A South Carolina school district has announced plans to adopt new policies on bathroom use after a Transgender student was suspended for using the bathroom matching his gender identity.
The student, identified as R, had been using the boys’ bathroom since middle school. However, he was suddenly told in his senior year of high school that he had to use the girls’ restroom or the nurse’s bathroom. R was suspended when he was seen using the boys’ bathroom by a teacher.
R soon afterwards transferred to an online school to complete his senior year.
Horry County Schools has responded to a demand letter from the Transgender Law Center on behalf of R, warning of legal action unless they acted immediately on the issue.
Horry County Schools is the first district to affirmatively change their policy following a Fourth Circuit Court of Appeals decision earlier this month affirming that Transgender Students have the right to use facilities that match their gender identity.
The district superintendent said that should R return to school, “he, and all other transgender students, will be allowed to use facilities consistent with their gender identity.” The district has agreed to remove the suspension from R’s record, educate faculty and staff on the appropriate use of pronouns, and update classroom attendance rosters to reflect a student’s preferred name.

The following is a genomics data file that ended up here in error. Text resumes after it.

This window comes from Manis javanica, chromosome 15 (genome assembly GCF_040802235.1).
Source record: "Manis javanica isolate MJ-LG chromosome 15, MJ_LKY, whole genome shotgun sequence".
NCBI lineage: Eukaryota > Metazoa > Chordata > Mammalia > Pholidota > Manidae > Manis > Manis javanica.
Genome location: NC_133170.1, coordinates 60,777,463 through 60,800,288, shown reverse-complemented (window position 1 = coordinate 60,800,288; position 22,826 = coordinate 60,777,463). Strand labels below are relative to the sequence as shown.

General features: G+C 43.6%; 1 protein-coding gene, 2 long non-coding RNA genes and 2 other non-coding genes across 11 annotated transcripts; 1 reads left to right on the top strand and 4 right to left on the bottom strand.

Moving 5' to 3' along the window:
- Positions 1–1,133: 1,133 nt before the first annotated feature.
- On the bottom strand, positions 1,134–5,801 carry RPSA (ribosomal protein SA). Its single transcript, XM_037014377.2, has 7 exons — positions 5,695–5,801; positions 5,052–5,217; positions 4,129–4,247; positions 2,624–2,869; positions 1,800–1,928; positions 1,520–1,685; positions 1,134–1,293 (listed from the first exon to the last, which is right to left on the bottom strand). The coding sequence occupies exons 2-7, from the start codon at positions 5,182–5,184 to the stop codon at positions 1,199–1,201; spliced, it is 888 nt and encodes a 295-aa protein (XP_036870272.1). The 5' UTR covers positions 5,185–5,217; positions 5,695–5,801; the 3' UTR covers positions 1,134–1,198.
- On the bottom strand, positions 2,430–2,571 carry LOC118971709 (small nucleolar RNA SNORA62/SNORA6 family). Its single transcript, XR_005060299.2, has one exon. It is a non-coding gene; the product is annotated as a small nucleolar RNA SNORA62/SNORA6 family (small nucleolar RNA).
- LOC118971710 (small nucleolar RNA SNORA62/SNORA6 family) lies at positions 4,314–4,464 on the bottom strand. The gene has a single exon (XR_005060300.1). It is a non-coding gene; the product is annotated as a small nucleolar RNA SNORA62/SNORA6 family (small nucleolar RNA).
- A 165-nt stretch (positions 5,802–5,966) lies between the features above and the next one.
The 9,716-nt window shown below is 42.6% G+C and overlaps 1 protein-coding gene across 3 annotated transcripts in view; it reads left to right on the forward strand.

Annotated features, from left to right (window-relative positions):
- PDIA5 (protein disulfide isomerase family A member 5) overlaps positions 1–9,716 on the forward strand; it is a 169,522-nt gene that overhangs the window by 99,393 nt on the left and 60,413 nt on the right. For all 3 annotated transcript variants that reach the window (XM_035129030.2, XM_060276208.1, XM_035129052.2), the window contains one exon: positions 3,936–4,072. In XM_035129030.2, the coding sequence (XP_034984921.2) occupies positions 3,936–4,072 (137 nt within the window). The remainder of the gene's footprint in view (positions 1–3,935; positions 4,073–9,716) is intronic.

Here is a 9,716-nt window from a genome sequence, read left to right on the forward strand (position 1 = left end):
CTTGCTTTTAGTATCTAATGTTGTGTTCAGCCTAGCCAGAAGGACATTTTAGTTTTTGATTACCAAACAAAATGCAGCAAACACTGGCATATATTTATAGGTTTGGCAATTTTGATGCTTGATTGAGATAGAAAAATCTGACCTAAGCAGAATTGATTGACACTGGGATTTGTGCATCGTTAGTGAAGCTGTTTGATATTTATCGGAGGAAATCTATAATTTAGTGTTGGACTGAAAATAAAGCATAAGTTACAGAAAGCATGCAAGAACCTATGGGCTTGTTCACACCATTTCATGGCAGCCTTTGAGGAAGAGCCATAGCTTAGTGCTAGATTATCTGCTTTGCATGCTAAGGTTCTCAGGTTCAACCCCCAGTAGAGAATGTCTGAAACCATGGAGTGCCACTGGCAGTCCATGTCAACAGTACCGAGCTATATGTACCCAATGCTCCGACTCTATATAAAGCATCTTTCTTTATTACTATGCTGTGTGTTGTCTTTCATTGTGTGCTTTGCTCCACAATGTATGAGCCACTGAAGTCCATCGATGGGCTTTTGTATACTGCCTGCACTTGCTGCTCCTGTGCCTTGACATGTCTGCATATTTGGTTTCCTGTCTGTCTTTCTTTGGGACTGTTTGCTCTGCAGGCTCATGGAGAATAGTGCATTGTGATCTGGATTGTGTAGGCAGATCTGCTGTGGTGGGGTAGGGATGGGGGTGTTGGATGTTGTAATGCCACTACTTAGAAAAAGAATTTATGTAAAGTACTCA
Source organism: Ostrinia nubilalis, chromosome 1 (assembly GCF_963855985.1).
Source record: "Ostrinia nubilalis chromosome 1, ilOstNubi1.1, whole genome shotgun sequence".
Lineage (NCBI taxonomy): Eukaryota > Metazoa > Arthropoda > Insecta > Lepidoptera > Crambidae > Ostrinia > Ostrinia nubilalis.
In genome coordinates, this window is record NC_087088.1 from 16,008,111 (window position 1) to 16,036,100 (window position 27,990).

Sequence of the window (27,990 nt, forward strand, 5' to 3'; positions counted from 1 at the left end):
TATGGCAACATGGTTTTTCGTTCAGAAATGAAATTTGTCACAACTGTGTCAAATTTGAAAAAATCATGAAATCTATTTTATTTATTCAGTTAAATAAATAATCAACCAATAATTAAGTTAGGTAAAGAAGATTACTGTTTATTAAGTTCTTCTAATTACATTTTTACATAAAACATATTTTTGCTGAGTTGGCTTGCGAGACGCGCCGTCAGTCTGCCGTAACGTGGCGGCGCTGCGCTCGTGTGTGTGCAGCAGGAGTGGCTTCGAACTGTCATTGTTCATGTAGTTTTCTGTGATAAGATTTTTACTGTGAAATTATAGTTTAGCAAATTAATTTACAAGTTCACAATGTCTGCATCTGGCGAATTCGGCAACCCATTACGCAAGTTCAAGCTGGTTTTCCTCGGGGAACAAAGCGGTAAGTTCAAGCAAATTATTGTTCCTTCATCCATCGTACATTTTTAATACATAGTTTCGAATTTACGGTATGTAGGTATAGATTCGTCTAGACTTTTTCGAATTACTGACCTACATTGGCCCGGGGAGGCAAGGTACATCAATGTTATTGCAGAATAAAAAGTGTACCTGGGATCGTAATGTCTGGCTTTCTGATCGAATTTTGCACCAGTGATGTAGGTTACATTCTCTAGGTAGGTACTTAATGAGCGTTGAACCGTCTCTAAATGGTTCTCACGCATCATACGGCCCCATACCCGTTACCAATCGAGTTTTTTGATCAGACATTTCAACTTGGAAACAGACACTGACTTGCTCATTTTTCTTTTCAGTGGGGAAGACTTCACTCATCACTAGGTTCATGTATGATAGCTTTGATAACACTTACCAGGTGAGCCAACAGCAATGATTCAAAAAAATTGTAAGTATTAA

On the district’s decision to reverse policies, R’s mother Lynne said:
“We are so grateful and excited about this outcome, and that my son might now be able to walk across the stage and graduate with his class. While this doesn’t erase the harm done to my son, it means a lot to us that no other student in the district will have to go through what my son went through.”
Kris Hayashi, executive director of Transgender Law Center, said “we thank Horry County Schools for finally turning around and doing the right thing by committing to treat transgender students fairly. It is both illegal and wrong to ban transgender students from using the restroom matching the gender they live as every day. The law is clear, and we expect other districts to follow their lead and fall in line – or face the legal consequences.”